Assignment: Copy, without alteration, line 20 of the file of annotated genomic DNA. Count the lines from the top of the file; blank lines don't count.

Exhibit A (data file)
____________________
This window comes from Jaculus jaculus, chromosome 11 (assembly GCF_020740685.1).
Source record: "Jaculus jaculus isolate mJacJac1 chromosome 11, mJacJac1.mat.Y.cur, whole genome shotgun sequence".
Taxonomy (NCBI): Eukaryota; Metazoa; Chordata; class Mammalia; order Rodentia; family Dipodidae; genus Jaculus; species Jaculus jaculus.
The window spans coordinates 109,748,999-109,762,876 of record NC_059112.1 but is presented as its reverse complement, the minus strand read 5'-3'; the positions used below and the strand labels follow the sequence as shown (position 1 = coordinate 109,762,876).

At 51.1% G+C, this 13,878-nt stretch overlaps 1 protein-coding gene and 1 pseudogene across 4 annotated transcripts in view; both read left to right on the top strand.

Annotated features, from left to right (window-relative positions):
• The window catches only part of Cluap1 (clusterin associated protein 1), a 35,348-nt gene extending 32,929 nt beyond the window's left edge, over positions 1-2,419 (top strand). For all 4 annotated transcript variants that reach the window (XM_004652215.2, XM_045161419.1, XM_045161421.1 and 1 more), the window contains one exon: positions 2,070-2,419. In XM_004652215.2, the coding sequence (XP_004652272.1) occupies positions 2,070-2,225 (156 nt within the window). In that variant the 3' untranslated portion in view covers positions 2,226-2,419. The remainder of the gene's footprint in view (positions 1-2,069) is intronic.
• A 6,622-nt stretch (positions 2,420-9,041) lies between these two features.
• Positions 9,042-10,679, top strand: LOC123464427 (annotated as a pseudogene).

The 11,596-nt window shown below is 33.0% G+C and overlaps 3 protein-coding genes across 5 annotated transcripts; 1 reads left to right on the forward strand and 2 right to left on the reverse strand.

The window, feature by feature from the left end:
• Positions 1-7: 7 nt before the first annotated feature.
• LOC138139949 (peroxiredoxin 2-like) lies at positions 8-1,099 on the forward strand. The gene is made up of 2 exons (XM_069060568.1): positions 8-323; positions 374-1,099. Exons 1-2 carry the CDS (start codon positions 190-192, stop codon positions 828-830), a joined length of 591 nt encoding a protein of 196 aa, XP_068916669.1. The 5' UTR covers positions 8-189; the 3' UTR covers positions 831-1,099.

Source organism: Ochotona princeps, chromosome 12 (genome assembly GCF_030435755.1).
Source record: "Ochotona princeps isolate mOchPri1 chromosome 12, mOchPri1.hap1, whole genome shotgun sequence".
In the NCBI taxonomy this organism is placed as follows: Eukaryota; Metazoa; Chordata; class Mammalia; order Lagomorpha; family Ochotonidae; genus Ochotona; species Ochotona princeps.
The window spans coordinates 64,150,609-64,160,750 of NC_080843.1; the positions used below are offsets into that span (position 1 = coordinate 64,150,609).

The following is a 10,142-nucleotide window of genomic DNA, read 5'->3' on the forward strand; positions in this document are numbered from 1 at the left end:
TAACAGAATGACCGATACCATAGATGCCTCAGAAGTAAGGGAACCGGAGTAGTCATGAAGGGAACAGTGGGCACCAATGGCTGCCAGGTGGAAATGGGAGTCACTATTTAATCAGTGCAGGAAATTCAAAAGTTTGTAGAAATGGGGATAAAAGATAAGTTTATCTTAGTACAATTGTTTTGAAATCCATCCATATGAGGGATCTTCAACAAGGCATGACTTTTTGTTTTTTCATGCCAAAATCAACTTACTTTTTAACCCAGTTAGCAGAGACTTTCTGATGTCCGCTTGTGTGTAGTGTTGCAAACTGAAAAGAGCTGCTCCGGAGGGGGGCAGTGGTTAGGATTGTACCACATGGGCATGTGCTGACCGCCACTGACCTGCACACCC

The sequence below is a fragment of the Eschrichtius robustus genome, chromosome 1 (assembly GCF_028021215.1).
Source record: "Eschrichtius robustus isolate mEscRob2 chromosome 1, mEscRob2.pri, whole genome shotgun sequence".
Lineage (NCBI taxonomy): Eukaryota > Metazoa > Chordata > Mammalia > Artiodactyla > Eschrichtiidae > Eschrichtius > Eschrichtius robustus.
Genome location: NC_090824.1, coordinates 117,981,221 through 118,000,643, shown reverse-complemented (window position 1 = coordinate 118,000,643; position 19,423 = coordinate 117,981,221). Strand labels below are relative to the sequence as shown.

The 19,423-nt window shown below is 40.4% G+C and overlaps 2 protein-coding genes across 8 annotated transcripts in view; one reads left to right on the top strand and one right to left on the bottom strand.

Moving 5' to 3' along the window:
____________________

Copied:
The sequence below is a fragment of the Eschrichtius robustus genome, chromosome 1 (assembly GCF_028021215.1).